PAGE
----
FIG. 2 is a view of a mass-transit vehicle 102 approaching and controlling multiple traffic intersections 104 and 106 on its route in accordance with the present invention. Intersection 104 is in controlled region 112, such as on a city transit route, and intersection 106 is in controlled region 114, which may, for example, be on the transit route of the mass-transit vehicle 102 as well as in the control region of other mass-transit vehicles traveling on other routes. A governmental body for controlled region 112, such as a city government, can install a traffic light control system for traffic light 108 permitting preemption of the normal operation of the traffic light 108 to expedite passage through the intersection 104 by an emergency vehicle at a highest priority, and allow pre-emption by the mass-transit vehicle 102 at a lower priority, to maintain headway.
Intersection 104 has a traffic light controller 116 that controls the operation of traffic lights 108 and supports preemption of the normal operation of the traffic lights 108. Typically, the traffic light control system for intersection 104 includes an antenna 118 that receives data from an antenna 120 of mass-transit vehicle 102. Typically, antenna 120 is mounted on the roof of the mass-transit vehicle 102 and can be directionally orientated to preferentially emit a radio-frequency signal in the direction of travel by the mass-transit vehicle 102. Signals from the antenna 118 for a requested preemption of the traffic light 108 by mass-transit vehicle 102 are coupled to the traffic light controller 116. In response to the requested preemption, the traffic light controller 116 adjusts the phase of the traffic lights 108 to permit passage of the mass-transit vehicle 102 through the intersection 104. Intersection 106 may similarly have antenna 122 and controller 124 for traffic light 110.
Each traffic light controller may include a respective copy of headway management information 126. Headway management information 126 can include schedule information for each bus route passing through the intersection, for example route-B schedule 128 and route-A schedule 130, and time tags 132 for each route for the busses previously passing through the intersection. Schedules 128 and 130 can include a scheduled time of arrival at the corresponding intersection for each bus on each route and/or a desired spacing interval between busses at various times of the day, week, or year.
In one embodiment, time tags 132 are updated upon recognizing the ID of a mass-transit vehicle 102 transmitted from antenna 120. In another embodiment, timing information, such as the relative time of the mass-transit vehicle 102 on its route, may be transmitted to the traffic light controller 116 by the mass-transit vehicle 102, or may be communicated using a network, such as an Internet connection, connecting the traffic light controller 116 and the traffic light controller 124. Further, information may be sent to the mass-transit vehicle 102 from the traffic light controller 116 via antenna 118 and 120, or the mass-transit vehicle 102 may be communicatively coupled to a central facility and/or management system using cellular technology or other communications mechanism.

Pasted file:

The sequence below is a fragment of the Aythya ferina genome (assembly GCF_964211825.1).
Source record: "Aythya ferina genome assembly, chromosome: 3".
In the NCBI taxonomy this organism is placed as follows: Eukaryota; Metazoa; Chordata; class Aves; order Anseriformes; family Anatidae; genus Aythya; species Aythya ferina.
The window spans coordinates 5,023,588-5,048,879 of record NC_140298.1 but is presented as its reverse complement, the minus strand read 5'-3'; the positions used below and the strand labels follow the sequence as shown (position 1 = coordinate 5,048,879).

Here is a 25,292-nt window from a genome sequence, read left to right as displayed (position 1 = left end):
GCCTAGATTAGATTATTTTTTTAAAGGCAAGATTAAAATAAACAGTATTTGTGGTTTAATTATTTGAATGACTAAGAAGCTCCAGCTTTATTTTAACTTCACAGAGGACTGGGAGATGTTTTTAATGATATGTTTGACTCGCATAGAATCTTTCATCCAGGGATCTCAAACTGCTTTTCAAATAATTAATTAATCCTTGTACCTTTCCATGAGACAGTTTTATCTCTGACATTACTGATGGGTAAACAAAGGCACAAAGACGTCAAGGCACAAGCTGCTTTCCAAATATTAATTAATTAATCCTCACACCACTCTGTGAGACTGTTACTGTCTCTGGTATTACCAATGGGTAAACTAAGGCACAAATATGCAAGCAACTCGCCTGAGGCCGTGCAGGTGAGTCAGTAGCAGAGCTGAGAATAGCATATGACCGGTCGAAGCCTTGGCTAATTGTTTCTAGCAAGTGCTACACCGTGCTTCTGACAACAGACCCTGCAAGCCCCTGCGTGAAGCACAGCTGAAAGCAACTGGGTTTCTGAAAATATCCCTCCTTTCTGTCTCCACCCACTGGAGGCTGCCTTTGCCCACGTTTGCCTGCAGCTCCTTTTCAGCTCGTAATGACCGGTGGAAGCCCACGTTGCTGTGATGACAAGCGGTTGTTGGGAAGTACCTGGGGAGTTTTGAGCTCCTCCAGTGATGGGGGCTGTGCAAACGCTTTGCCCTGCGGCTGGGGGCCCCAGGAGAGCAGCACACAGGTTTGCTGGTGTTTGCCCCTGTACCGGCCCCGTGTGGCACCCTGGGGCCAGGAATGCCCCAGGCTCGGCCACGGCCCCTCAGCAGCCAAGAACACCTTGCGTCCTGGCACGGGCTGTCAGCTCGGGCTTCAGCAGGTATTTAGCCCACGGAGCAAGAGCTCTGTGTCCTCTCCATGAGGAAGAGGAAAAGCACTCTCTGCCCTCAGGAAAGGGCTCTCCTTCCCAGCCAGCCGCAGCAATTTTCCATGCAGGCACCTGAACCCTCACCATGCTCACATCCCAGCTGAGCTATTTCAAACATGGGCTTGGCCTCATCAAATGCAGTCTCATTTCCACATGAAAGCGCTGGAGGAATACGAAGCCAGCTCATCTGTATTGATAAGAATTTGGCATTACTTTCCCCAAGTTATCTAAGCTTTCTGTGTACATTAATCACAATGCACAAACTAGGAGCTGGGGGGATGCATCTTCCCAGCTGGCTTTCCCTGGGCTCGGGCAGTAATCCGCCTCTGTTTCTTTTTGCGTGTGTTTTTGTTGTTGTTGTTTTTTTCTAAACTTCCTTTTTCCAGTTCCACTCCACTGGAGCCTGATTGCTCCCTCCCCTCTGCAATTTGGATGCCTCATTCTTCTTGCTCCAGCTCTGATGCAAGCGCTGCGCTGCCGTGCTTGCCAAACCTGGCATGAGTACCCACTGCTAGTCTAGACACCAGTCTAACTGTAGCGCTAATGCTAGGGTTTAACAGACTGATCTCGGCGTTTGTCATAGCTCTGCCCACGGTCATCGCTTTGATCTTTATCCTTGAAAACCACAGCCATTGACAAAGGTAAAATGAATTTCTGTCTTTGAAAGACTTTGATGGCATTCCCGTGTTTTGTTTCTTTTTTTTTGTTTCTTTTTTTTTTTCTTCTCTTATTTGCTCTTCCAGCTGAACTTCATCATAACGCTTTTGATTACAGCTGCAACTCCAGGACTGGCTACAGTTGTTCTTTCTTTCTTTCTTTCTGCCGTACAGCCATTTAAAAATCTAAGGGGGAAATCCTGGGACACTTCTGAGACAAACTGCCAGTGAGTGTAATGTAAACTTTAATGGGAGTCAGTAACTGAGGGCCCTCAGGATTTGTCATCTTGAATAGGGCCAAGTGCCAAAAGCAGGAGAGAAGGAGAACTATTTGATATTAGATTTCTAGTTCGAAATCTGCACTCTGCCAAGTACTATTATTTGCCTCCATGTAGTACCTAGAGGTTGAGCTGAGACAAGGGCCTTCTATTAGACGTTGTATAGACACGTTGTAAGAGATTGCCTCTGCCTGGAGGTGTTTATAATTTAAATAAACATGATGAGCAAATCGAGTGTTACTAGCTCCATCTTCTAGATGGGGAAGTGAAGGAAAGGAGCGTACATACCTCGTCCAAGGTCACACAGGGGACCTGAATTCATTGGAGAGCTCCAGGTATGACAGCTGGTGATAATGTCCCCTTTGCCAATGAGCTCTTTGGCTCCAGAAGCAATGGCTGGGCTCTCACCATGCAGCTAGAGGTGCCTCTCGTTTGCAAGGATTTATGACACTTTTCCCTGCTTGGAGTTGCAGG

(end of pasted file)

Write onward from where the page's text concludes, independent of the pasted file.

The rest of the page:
In another embodiment of the present invention, a traffic preemption system helps run a mass transit system more efficiently. An authorized mass transit vehicle constructed in accordance with the present invention, such as the bus 22 in FIG. 1, spends less time waiting at traffic signals, thereby saving fuel and allowing the mass transit vehicle to serve a larger route. This also encourages people to utilize mass transportation instead of private automobiles because authorized mass transit vehicles move through congested urban areas faster than other vehicles.
Referring back to FIG. 1, unlike an emergency vehicle 20, a mass transit vehicle 22 may not require total preemption. In one embodiment, a traffic signal offset is used to give preference to a mass transit vehicle 22, while still allowing all approaches to the intersection to be serviced. For example, a traffic signal controller that normally allows traffic to flow 50 percent of the time in each direction responds to repeated phase requests from the phase selector to allow traffic flowing in the direction of the mass transit vehicle 22 to proceed 65 percent of the time and traffic flowing in the other direction to flow 35 percent of the time. In this embodiment, the actual offset can be fixed to allow the mass transit vehicle 22 to have a predictable advantage. Generally, proper authorization should be validated before executing an offset for a mass transit vehicle 22.
In an example installation, the traffic preemption system does not actually control the lights at a traffic intersection. Rather, the phase selector 18 alternately issues phase requests to and withdraws phase requests from the traffic signal controller, and the traffic signal controller 14 determines whether the phase requests can be granted. The traffic signal controller 14 may also receive phase requests originating from other sources, such as a nearby railroad crossing, in which case the traffic signal controller 14 may determine that the phase request from the other source be granted before the phase request from the phase selector. However, as a practical matter, the preemption system can affect a traffic intersection 10 and create a traffic signal offset by monitoring the traffic signal controller sequence and repeatedly issuing phase requests that will most likely be granted.
According to a specific example embodiment, the traffic preemption system of FIG. 1 is implemented using a known implementation that is modified to implement the codes and algorithms discussed above for traffic prioritization and integrated headway management. For example, an OPTICOM Priority Control System can be modified to implement the codes and algorithms discussed above for traffic prioritization and integrated headway management (OPTICOM is a trademark name for a traffic preemption system manufactured by 3M Company of Saint Paul, Minn.) Consistent with features of the OPTICOM Priority Control System, one or more embodiments of U.S. Pat. No. 5,172,113, No. 5,539,398, and No. 5,602,739 hereby incorporated herein by reference, can be modified in this manner. Also according to the present invention, another specific example embodiment is implemented using another so-modified commercially-available traffic preemption system, such as the Strobecom II system (manufactured by TOMAR Electronics, Inc. of Phoenix, Ariz.).